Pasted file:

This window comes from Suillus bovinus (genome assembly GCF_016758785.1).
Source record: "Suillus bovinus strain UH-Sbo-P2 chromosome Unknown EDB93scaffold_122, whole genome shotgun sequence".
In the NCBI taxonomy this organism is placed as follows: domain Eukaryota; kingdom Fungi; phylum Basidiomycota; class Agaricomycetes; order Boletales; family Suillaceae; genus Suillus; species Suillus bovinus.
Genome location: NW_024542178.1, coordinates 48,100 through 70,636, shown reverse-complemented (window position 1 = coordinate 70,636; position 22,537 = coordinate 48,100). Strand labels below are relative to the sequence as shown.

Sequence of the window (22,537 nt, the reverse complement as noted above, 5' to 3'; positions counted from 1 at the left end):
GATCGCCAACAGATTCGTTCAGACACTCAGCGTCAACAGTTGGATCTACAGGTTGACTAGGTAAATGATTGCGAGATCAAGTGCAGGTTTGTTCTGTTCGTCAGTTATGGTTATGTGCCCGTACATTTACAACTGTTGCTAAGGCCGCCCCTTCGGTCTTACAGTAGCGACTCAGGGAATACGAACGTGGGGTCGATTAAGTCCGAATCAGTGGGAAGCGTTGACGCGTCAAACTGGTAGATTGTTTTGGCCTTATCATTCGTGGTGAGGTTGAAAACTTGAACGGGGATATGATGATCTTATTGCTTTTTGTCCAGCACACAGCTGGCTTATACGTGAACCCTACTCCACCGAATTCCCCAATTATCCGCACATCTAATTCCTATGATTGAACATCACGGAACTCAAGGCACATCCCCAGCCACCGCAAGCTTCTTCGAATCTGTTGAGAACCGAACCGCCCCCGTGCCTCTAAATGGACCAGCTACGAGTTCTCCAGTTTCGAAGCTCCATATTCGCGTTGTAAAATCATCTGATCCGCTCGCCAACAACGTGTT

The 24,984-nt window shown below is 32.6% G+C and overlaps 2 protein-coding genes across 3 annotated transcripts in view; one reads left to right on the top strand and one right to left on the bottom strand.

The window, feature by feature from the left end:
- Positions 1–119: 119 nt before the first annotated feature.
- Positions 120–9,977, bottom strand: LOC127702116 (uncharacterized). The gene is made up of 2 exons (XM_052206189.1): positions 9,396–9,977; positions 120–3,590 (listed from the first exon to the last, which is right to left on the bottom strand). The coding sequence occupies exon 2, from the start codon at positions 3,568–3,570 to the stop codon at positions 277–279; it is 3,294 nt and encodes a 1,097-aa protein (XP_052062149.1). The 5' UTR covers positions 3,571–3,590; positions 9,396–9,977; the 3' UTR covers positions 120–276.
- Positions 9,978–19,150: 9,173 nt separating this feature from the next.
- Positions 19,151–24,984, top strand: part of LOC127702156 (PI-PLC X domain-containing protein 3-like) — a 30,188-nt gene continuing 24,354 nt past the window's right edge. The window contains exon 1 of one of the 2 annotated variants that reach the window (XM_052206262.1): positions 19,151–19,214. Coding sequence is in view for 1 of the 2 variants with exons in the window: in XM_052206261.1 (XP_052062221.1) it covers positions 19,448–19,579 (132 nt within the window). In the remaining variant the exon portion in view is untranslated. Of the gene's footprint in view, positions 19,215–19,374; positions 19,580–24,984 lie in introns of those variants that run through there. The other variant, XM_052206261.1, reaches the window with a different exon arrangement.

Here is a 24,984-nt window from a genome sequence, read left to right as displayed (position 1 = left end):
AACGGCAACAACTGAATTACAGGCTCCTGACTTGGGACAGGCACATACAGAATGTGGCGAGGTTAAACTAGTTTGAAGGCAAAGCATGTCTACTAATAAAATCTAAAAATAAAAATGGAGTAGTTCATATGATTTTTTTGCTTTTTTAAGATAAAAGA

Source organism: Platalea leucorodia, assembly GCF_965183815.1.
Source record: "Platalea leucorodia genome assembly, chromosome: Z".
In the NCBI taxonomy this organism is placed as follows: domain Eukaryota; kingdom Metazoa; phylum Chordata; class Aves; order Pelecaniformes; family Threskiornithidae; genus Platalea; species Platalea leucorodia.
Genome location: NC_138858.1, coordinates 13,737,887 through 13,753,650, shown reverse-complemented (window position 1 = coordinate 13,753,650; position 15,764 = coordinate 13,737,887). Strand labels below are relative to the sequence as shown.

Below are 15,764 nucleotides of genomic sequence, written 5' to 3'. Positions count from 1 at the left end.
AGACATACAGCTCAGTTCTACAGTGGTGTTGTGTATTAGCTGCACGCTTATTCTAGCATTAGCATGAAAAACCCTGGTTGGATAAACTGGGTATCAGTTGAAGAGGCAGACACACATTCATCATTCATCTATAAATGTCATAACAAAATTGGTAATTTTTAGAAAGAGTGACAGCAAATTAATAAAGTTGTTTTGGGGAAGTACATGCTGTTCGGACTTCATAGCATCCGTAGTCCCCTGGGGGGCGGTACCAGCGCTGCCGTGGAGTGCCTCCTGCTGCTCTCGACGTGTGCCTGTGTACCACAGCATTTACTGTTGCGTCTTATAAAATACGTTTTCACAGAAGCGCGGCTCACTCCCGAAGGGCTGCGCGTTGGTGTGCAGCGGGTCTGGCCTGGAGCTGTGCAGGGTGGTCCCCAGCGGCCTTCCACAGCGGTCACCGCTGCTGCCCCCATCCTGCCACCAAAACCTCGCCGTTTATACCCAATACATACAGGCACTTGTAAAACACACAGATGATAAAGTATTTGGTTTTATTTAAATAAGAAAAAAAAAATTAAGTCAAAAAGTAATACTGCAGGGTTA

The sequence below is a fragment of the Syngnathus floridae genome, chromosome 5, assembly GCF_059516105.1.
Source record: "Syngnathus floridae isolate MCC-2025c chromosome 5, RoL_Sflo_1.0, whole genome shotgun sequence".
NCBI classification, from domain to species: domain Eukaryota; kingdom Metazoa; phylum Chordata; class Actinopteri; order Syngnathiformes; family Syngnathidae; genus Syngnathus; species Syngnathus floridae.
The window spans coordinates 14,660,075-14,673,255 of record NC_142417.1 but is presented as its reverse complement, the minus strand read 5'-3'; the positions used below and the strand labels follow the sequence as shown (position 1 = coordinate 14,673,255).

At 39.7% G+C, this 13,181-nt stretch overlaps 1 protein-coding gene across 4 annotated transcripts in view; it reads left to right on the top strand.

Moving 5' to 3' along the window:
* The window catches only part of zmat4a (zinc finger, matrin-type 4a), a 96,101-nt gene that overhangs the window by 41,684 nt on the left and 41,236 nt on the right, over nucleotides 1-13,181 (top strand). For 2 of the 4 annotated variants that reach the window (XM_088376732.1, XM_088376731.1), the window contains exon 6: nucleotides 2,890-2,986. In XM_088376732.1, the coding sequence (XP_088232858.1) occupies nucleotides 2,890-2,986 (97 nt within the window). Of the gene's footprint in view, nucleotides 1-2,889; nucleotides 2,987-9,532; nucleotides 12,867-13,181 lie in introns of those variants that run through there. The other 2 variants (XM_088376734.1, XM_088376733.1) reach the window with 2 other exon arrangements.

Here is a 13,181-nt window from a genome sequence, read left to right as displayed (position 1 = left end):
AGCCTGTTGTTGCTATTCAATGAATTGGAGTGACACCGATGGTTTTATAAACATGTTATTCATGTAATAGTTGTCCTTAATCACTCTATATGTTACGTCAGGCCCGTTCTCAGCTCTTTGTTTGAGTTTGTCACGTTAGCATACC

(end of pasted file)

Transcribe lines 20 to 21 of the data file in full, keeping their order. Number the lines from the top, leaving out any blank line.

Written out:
AGACATACAGCTCAGTTCTACAGTGGTGTTGTGTATTAGCTGCACGCTTATTCTAGCATTAGCATGAAAAACCCTGGTTGGATAAACTGGGTATCAGTTGAAGAGGCAGACACACATTCATCATTCATCTATAAATGTCATAACAAAATTGGTAATTTTTAGAAAGAGTGACAGCAAATTAATAAAGTTGTTTTGGGGAAGTACATGCTGTTCGGACTTCATAGCATCCGTAGTCCCCTGGGGGGCGGTACCAGCGCTGCCGTGGAGTGCCTCCTGCTGCTCTCGACGTGTGCCTGTGTACCACAGCATTTACTGTTGCGTCTTATAAAATACGTTTTCACAGAAGCGCGGCTCACTCCCGAAGGGCTGCGCGTTGGTGTGCAGCGGGTCTGGCCTGGAGCTGTGCAGGGTGGTCCCCAGCGGCCTTCCACAGCGGTCACCGCTGCTGCCCCCATCCTGCCACCAAAACCTCGCCGTTTATACCCAATACATACAGGCACTTGTAAAACACACAGATGATAAAGTATTTGGTTTTATTTAAATAAGAAAAAAAAAATTAAGTCAAAAAGTAATACTGCAGGGTTA

The sequence below is a fragment of the Syngnathus floridae genome, chromosome 5, assembly GCF_059516105.1.